Ominous signs of revival of Sikh militancy: Indian security agencies on alert
"Pakistan is so desperate to reactivate the militant leaders that it has told them to either create turmoil in India -- or quit Pakistani territory for good," said a senior security official who spoke only if he was not identified.
Security officials say the list of 10 names have been shared with several police forces, including those in Delhi and Punjab, where a bloody decade-long separatist campaign was finally put down by 1993.
"These terrorists are on our radar," Punjab's Additional Director General of Police Hardeep Dhillon told IANS on telephone from Chandigarh.
Prominent among those living in Pakistan are Babbar Khalsa International's Wadhawa Singh and his aides Ratandeep Singh and Mehal Singh. Others include Jagtar Singh Tara of Khalistan Tiger Force, Ranjit Singh Meeta of Khalistan Zindabad Force, Gajinder Singh of Dal Khalsa, Paramjeet Singh Panjawar of Khalistan Commando Force, Lakhweer Singh Rode of International Sikh Youth Federation, Harminder Singh Mintu of Khalistan Liberation Force and Harmeet Singh of Komagata Maru Dal.
Pakistan's Inter-Services Intelligence (ISI) has for decades controlled both Sikh and Kashmiri separatists, providing them weapons, training,cash as well as sanctuary, say Indian security agencies.
Once the Khalistan movement was put down, some of the surviving militants escaped to Pakistan.
This has been corroborated by Lashkar-e-Taiba member Abdul Karim Tunda, who is now in Delhi Police custody, intelligence sources told IANS. Tunda has also told Indian interrogators that the Pakistani intelligence has provided shelter to small and big terrorist groups to execute bombings in India.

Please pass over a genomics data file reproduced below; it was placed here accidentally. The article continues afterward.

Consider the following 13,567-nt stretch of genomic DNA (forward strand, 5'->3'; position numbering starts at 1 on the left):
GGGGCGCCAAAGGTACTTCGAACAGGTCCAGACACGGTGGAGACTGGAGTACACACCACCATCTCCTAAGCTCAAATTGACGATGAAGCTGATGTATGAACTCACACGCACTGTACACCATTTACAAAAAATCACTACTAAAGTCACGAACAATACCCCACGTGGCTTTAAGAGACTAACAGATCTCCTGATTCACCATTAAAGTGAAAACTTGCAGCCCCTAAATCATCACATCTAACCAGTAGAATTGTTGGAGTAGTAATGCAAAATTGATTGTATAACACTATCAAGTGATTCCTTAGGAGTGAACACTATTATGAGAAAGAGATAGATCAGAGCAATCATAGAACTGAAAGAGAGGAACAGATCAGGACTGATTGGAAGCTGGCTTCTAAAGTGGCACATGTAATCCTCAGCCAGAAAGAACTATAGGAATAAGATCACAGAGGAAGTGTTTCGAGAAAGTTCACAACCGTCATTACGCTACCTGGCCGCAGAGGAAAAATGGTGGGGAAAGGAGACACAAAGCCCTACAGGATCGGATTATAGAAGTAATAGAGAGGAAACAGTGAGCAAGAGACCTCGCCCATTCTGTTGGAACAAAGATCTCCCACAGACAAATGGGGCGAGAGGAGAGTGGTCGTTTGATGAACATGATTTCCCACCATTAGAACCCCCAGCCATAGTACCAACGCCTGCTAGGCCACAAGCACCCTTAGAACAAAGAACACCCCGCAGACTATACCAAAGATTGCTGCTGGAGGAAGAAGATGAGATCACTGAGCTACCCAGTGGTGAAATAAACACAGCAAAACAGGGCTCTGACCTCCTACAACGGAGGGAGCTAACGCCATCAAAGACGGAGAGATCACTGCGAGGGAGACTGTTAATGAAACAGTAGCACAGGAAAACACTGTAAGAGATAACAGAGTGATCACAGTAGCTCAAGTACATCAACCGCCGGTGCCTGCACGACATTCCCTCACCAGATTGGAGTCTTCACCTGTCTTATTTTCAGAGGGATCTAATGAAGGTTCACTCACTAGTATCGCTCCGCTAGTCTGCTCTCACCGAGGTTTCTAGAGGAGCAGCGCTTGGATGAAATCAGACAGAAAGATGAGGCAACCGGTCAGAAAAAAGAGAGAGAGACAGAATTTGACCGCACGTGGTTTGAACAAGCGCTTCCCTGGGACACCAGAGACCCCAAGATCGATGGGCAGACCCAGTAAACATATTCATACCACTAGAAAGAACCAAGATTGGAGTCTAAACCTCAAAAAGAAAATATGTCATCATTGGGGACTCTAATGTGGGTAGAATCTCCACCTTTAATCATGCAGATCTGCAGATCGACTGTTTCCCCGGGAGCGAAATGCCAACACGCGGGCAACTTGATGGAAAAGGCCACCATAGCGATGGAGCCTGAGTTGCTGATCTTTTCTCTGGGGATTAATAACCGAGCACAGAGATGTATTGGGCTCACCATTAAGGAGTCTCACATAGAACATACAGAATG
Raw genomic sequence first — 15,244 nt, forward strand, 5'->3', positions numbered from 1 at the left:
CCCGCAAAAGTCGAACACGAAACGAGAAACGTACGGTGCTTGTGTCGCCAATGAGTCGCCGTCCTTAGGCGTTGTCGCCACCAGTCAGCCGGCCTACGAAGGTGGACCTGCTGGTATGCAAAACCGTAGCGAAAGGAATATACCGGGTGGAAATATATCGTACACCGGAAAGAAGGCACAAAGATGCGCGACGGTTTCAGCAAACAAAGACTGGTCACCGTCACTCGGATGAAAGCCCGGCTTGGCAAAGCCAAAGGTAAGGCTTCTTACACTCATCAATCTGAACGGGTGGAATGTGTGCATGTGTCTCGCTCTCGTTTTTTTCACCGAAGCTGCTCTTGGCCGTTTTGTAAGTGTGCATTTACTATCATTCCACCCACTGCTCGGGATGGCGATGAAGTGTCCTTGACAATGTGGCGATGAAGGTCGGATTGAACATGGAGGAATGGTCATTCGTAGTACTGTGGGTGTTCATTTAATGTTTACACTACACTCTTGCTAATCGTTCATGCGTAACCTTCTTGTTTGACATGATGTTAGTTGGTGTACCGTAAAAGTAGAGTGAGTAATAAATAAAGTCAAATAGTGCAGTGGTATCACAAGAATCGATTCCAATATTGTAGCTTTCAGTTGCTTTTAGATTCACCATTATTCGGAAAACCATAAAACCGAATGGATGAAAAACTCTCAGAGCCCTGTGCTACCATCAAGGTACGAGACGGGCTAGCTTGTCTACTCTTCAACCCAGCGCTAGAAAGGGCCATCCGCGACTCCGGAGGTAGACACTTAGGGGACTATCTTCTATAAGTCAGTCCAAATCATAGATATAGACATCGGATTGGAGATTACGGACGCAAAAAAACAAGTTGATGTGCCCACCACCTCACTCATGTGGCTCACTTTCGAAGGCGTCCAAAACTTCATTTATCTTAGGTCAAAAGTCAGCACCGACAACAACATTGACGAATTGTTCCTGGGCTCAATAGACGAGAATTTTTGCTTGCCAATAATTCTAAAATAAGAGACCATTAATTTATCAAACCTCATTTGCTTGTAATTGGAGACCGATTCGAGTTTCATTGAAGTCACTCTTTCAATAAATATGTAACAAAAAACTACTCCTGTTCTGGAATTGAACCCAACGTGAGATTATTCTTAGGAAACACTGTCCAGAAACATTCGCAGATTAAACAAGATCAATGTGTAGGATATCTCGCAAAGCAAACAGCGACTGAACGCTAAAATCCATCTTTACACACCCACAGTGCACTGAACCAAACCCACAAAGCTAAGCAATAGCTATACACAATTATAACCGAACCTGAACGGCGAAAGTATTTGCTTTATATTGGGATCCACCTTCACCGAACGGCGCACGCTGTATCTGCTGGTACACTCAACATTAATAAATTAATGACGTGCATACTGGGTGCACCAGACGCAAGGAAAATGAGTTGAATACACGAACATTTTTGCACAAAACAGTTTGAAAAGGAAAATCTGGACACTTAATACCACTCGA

Delhi's Special Commissioner of Police S.N. Srivastava told IANS: "Wadhawa Singh, Ratandeep Singh and Mehal Singh are the most wanted Sikh extremists."
Tunda confessed that he had been assigned by Ratandeep Singh to carry out bomb attacks in India. Tunda also said that the Babbar Khalsa International had demanded explosives before the Commonwealth Games in Delhi in 2010 -- and he sent the consignment.
Intelligence sources say that the Sikh militants in Pakistan are in touch with "extremist minded" pro-Khalistan expatriates based in the West, particularly in Canada. The pro-Khalistan expatriates are known to fund the extremists -- also with the mission of reviving militancy in Punjab.
Over the last four years, Punjab Police has busted over a dozen modules of terrorist groups trying to revive terrorism in the state. Some suspects have been arrested and weapons and ammunition sezied from them.
The attempts to revive terrorism has not found many takers in Punjab.
In desperation, terrorist outfits, mainly Babbar Khalsa International and and Khalistan Commando Force, have tried to bring in youths from other states and countries for terror activities in Punjab.
BKI's Jagtar Singh Hawara, who escaped from a Chandigarh prison in January 2004, tried to revive terrorism but failed. He was later arrested by Delhi Police from Patiala.
When the Khalistan campaign raged for a decade until 1993, over 25,000 people were killed. The last big terrorist strike was the assassination of then Punjab Chief Minister Beant Singh in Chandigarh Aug 31, 1995.